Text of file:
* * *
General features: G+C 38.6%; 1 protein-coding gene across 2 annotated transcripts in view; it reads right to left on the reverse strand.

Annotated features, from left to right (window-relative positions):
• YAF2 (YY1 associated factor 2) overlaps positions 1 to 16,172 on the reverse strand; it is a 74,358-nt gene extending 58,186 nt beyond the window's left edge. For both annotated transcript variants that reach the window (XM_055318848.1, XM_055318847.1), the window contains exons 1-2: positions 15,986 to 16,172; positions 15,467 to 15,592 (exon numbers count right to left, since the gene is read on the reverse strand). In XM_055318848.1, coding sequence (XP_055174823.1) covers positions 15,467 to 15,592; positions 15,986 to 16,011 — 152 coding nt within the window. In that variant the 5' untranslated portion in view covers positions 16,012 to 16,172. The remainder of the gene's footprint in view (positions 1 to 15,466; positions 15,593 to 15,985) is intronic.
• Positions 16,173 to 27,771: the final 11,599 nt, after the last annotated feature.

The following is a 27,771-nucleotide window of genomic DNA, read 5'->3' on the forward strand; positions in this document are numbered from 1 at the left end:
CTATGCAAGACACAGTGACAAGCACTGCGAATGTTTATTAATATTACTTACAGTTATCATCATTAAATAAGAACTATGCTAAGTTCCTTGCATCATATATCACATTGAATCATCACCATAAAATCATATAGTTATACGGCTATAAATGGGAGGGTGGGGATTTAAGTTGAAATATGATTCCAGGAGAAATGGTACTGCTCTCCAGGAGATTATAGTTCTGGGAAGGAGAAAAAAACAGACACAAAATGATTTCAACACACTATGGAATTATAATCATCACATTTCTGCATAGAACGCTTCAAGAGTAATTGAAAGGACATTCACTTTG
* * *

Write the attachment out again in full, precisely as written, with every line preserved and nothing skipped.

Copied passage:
General features: G+C 38.6%; 1 protein-coding gene across 2 annotated transcripts in view; it reads right to left on the reverse strand.

Annotated features, from left to right (window-relative positions):
• YAF2 (YY1 associated factor 2) overlaps positions 1 to 16,172 on the reverse strand; it is a 74,358-nt gene extending 58,186 nt beyond the window's left edge. For both annotated transcript variants that reach the window (XM_055318848.1, XM_055318847.1), the window contains exons 1-2: positions 15,986 to 16,172; positions 15,467 to 15,592 (exon numbers count right to left, since the gene is read on the reverse strand). In XM_055318848.1, coding sequence (XP_055174823.1) covers positions 15,467 to 15,592; positions 15,986 to 16,011 — 152 coding nt within the window. In that variant the 5' untranslated portion in view covers positions 16,012 to 16,172. The remainder of the gene's footprint in view (positions 1 to 15,466; positions 15,593 to 15,985) is intronic.
• Positions 16,173 to 27,771: the final 11,599 nt, after the last annotated feature.

The following is a 27,771-nucleotide window of genomic DNA, read 5'->3' on the forward strand; positions in this document are numbered from 1 at the left end:
CTATGCAAGACACAGTGACAAGCACTGCGAATGTTTATTAATATTACTTACAGTTATCATCATTAAATAAGAACTATGCTAAGTTCCTTGCATCATATATCACATTGAATCATCACCATAAAATCATATAGTTATACGGCTATAAATGGGAGGGTGGGGATTTAAGTTGAAATATGATTCCAGGAGAAATGGTACTGCTCTCCAGGAGATTATAGTTCTGGGAAGGAGAAAAAAACAGACACAAAATGATTTCAACACACTATGGAATTATAATCATCACATTTCTGCATAGAACGCTTCAAGAGTAATTGAAAGGACATTCACTTTG